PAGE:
The Korean missionaries storm the Hollywood Blvd. sidewalk, parting the tourists and street urchins like the Red Sea. Their leader, a short slender woman dressed in black, screams into a megaphone. “Jesus is coming. Jesus is coming. Jesus is coming today!” While the rest of them wave placards stating “Jesus is thy Lord.” A gutter-punk, curled up around his forty-ounce in a closed storefront’s doorway, waves his hand in a heavy metal/Ronnie James Dio two fingered devil horn salute. With an obscene leer he sticks out his tongue and yells, “Fuck off!”
The year was 1978. Mrs. Mario Rubio is making burritos for her husband Eduardo. While heating the flour tortillas she notices a small burn on one of the tortillas that in her mind resembles the face of Jesus Christ. The Rubios, thinking it a sign from heaven, save the tortilla and then tell family and friends of their “miracle.” Word quickly spreads and 8,000 pilgrims descend upon the Rubios’ tiny stucco house in rural Lake Arthur, New Mexico, to view the sacred icon that is later named: “Shrine of the Holy Tortilla.”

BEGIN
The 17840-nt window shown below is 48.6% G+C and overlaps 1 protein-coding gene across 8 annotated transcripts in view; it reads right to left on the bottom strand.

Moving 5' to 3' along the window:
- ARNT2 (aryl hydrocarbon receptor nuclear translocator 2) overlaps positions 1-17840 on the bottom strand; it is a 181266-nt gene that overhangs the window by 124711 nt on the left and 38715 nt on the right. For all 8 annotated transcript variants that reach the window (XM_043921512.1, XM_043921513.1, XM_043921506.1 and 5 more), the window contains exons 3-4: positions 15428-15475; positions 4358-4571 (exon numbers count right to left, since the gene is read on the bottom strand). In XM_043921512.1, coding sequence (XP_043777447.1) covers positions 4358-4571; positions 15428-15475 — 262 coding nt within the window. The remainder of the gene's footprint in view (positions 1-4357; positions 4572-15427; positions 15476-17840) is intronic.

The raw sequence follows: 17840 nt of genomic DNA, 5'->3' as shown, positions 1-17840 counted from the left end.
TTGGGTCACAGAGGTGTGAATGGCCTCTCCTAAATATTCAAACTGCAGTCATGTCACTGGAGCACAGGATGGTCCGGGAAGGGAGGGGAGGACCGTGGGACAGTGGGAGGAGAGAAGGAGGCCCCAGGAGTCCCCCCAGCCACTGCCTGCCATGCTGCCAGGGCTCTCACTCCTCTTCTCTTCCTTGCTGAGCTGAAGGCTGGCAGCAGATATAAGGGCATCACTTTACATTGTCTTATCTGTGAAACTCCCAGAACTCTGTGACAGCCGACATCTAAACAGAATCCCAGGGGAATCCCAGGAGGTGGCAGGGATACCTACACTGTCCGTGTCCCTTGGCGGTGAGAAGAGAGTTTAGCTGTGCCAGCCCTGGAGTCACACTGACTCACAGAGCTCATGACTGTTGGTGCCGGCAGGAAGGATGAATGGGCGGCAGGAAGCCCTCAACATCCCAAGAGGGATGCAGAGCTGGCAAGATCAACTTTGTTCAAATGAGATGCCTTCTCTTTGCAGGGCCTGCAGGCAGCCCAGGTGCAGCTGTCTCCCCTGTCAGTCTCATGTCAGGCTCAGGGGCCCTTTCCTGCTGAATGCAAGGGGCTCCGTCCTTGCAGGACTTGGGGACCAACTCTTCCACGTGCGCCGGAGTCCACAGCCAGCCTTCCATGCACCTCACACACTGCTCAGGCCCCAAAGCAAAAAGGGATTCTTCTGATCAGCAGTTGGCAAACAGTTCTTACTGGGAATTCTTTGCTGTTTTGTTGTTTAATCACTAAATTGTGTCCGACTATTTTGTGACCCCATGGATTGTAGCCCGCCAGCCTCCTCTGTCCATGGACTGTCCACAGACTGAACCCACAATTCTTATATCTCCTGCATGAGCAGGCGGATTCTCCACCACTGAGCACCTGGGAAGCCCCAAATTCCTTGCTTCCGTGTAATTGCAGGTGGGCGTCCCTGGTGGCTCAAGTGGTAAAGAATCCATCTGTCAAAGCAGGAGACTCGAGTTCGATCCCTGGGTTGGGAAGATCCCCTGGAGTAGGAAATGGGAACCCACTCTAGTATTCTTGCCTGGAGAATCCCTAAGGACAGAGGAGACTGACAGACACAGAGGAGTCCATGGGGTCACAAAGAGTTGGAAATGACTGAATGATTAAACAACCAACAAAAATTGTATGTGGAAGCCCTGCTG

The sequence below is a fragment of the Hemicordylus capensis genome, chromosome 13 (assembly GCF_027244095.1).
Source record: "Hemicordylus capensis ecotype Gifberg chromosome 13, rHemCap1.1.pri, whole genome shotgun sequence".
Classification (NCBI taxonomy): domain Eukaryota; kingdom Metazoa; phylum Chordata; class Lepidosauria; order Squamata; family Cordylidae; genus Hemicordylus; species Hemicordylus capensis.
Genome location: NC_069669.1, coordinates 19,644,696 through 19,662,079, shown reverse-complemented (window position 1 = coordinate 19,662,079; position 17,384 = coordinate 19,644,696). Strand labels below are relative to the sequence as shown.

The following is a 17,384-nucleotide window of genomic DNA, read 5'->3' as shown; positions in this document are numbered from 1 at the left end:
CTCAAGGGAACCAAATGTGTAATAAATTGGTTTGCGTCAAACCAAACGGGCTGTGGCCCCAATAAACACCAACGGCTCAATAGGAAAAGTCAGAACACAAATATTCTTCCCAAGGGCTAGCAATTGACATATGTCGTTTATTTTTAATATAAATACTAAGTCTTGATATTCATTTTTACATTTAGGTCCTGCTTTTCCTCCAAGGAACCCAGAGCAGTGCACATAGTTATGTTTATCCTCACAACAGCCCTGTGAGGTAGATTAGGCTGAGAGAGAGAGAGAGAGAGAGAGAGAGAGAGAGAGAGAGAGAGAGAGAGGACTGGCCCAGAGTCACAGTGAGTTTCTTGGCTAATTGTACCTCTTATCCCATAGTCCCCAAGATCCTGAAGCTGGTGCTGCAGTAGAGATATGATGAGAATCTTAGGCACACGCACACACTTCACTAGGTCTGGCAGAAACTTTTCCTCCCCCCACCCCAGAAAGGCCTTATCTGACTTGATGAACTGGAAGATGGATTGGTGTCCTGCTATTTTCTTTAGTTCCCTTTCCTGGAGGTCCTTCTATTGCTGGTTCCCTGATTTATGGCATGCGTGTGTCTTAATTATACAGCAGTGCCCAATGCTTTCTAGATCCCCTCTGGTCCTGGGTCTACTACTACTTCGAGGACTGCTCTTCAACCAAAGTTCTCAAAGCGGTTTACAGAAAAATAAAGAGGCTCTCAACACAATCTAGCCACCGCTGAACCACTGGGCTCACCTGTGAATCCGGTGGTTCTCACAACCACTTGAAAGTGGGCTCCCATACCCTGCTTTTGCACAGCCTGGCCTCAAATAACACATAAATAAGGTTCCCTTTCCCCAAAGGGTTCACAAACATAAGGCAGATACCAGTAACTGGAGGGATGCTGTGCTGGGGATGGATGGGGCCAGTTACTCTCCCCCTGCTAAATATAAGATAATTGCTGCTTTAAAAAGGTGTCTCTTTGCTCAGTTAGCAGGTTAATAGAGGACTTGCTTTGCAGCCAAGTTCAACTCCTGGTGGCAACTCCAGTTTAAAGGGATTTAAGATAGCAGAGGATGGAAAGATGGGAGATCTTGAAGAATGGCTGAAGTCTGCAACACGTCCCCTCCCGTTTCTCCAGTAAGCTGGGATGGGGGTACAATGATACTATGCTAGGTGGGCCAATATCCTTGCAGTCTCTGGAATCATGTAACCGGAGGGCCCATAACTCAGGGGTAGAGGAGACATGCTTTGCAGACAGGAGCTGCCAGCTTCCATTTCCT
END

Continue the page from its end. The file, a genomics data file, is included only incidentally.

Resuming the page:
It’s twelve noon, the sidewalks are full. There’s the usual riff raff: students from the Musician’s Institute, kids from Hollywood high, out-a-town gawkers, weasels hustling sightseeing tour tickets, and a lunchtime crowd of locals looking for something to eat. A couple of women in torn blue jean shorts and Ugg boots ask me to take their picture in front of Sylvester Stallone’s star. They’re Italian, they gesture with their hands, a lot, and I almost laugh at how stereotypical they are. Framing them in the viewfinder I take their picture and return the camera. One of the women tries to give me a dollar and I tell her that’s okay. She pulls out another and stuffs both in the top pocket of my shirt. Who am I to argue?